Plasma exchange reduces serum concentrations of antibodies and cytokines in paraneoplastic neurological syndromes.67 There are only individual case reports of clinical improvement following plasma exchange in treating cerebellar degeneration related to ovarian carcinoma68 69 and Hodgkin’s disease.70 Plasma exchange also helped in cases of paraneoplastic encephalitis with thymoma,71 opsoclonus–myoclonus72 and in a case of paraneoplastic sensorimotor neuropathy.73
Note, however, that the antibodies detected in most paraneoplastic CNS conditions target intracellular antigens and are not proven to be pathogenic. Thus, reducing the concentration of circulating autoantibodies, either via plasma exchange or intravenous immunoglobulins, will probably not ordinarily lead to clinical improvement.
The ASFA29 conclude that plasma exchange is possibly effective in paraneoplastic neurological syndromes based on individual case reports and should only be considered as a third-line agent.
Other paediatric CNS disorders
Paediatric autoimmune neuropsychiatric disorders associated with streptococcal infection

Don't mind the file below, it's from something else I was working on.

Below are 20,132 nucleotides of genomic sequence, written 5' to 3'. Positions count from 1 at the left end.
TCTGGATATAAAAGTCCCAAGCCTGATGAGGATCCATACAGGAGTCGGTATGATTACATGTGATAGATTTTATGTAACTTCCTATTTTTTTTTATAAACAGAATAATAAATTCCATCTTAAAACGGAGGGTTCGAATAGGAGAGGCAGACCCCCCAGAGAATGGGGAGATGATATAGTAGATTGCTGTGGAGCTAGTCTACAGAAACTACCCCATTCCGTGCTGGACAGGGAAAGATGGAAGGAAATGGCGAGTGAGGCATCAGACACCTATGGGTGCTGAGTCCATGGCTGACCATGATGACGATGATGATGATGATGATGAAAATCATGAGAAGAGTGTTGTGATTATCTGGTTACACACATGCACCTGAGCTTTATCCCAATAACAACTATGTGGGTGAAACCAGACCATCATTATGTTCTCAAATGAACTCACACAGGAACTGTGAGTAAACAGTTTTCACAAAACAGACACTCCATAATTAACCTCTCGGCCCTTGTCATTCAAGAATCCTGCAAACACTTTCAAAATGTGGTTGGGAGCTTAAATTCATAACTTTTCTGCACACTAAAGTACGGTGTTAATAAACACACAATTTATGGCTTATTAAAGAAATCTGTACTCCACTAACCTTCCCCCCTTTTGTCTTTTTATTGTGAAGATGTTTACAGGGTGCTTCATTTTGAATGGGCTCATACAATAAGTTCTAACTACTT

Paediatric autoimmune neuropsychiatric disorders associated with streptococcal infection (PANDAS) typically present with abrupt onset of tic behaviour and obsessive-compulsive behaviour in prepubertal children, triggered by group A β-haemolytic streptococcal infection.74 In a randomised placebo-controlled trial of plasma exchange and intravenous immunoglobulin in 29 children with PANDAS, both treatments produced striking improvements in obsessive-compulsive disorder at 1 month after treatment, with a greater improvement in the plasma exchange group than in the intravenous immunoglobulin group.75 In addition, a recent retrospective series 35 patients with PANDAS also found significant improvement in symptoms of obsessive-compulsive disorder, tics and anxiety following plasma exchange.76